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Categorized | Articles, Ethan Meleg

Out of Focus – Saturation Infatuation (full story)

©Ethan Meleg
This American Robin photo looks exactly like what I saw when I clicked the shutter ;)

Story and photography by Ethan Meleg

I shoot 98% of my photos in RAW format, which means they require post-processing in order to share them with the world.

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Ever since I ditched film and dipped my toes into digital photography, I’ve found post-processing to be an enormous pain in the butt. I’d rather shoot wedding or baby photos (I truly detest both) instead of sitting at my computer fruitlessly attempting to tweak a RAW file to look somewhat like the scene I actually saw with my eyes when I clicked the shutter.

There’s one post-processing tool in particular that I have a very serious love-hate relationship with. It’s a simple, innocuous little widget conveniently nestled in the tool palette of virtually every photo-processing software program known to humankind. 

The tool can be a godsend for an image or the worst thing that ever happened to digital photography — it’s a fine line between those two ends of the spectrum. 

Yes, I’m talking about the saturation slider.

The saturation slider is a wildly seductive beast with the power to lure you into a vivid state of polychromatic intoxication. It starts out very innocently — just a small nudge to add a modest punch to the photo. Soon, however, you find yourself thinking: ‘Well, that looks good, maybe a bit more will make it even better.’ Then you rationalize needing another little hit, and another, and another. Finally, you say to yourself, ‘Oh, heck, I think this photo would look REAAAAALLLY good if I just added one last bump.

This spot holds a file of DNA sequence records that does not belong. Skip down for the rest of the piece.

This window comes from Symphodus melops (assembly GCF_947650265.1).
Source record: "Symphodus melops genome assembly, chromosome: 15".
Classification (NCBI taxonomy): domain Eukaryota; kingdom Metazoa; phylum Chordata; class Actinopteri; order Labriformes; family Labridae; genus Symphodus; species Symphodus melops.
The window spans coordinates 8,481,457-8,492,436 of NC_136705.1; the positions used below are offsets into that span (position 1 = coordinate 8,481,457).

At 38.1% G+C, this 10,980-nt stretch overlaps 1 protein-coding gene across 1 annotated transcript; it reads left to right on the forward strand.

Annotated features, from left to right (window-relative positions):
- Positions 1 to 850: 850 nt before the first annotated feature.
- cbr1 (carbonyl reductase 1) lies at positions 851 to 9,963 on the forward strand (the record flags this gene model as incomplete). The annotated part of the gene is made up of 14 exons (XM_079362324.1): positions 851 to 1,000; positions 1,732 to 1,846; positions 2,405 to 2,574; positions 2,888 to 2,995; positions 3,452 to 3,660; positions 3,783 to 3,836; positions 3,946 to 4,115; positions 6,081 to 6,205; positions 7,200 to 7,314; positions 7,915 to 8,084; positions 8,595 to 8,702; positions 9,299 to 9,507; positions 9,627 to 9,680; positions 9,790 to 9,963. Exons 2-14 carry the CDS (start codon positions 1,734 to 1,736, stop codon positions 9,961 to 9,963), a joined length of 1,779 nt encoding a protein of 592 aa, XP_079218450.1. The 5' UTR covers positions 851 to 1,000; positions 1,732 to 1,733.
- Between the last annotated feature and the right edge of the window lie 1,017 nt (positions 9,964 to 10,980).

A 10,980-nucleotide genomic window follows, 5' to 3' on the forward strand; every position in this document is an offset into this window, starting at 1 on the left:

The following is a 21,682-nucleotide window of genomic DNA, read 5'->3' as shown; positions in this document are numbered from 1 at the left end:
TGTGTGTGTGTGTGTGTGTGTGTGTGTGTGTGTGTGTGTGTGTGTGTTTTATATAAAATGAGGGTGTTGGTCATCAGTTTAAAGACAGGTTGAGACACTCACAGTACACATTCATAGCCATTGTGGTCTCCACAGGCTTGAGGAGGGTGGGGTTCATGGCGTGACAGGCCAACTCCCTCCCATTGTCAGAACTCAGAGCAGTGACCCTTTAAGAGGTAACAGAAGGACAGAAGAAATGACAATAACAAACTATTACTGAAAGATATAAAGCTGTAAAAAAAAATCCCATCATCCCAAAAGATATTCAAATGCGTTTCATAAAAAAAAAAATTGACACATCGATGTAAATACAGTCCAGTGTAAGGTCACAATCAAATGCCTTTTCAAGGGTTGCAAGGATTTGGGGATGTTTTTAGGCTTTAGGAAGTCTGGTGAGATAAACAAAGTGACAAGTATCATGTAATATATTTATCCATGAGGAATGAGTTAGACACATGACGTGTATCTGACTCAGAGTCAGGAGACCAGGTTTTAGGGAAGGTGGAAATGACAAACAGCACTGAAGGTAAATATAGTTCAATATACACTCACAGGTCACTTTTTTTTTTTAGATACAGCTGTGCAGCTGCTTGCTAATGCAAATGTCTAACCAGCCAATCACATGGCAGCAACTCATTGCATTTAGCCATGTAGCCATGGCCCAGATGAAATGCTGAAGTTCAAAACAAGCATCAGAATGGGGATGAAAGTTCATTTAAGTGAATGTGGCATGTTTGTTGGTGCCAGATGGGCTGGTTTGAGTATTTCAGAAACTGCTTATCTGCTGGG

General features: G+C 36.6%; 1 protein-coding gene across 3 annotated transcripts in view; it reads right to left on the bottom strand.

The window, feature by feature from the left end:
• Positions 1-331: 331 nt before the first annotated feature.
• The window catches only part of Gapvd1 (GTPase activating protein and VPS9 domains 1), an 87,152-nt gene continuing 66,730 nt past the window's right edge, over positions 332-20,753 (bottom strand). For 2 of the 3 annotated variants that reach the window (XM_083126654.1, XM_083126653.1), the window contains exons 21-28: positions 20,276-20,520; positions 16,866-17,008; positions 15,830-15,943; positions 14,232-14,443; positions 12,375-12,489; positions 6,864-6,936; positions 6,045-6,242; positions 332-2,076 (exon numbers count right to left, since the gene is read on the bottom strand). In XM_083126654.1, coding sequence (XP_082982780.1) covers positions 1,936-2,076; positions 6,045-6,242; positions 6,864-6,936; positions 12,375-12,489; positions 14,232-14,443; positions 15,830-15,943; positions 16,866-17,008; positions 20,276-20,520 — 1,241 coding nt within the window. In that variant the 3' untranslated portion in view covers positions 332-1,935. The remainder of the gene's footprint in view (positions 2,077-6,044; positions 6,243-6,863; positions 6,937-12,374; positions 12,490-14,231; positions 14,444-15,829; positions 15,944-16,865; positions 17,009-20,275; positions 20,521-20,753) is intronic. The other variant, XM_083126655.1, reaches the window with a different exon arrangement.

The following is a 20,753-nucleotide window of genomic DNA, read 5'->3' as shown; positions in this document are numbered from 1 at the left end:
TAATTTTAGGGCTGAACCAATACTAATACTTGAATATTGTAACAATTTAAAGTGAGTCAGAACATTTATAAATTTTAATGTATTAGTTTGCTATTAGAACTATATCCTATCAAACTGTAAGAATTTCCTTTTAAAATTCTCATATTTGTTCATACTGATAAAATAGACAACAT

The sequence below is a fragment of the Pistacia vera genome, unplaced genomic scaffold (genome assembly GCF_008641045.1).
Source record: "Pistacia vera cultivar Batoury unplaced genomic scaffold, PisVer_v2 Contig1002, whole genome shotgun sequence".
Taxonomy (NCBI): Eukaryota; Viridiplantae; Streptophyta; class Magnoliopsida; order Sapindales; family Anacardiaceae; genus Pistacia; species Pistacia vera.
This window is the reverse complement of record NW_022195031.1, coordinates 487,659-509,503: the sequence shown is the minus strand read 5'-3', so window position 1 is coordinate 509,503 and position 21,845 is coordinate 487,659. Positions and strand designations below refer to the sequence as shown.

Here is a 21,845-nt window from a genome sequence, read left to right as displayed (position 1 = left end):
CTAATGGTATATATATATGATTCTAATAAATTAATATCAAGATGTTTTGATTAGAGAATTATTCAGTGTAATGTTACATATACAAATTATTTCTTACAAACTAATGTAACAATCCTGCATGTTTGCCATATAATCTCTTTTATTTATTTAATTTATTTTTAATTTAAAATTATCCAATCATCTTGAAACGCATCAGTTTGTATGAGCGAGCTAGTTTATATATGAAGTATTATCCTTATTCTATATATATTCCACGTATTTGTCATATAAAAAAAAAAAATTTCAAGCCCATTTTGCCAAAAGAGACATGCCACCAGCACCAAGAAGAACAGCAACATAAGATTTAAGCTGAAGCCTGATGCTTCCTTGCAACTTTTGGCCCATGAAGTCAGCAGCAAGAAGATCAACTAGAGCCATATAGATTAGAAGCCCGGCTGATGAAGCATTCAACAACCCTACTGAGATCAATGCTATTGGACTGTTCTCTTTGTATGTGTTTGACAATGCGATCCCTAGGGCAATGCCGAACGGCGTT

My mom might even like it on Facebook.’ Before you know it, you are staring at some insanely obnoxious and unrecognizable post-apocalyptic rendition of your photo, and you have no idea how you got there. 

It’s like when you pour yourself a glass of wine, and the next time you look up you realize that you’ve polished off the entire bottle. 

Newcomers to digital photography are usually the worst offenders for over-saturating photos. A quick look on social media, especially Instagram (a haven for photographers who are infected with saturation infatuation), is all you need to confirm this. The truth is that I, too, throughout my professional photography career, have found my finger trembling while some magical force pulls the saturation slider towards a scintillating state of euphoria. 

I fight this internal battle all of the time — how much saturation is too much? Sometimes I’ll go conservative for a few weeks, pumping out dull and lifeless photos that fail to do justice to the beauty of nature. Then at other times I flip the other way, cranking out otherworldly, over-saturated photos that cause me to feel the same shame as when I eat an entire bag of Oreos in one sitting.

“Everything in moderation, including moderation,” they say. That’s exactly how I feel about the saturation slider. 

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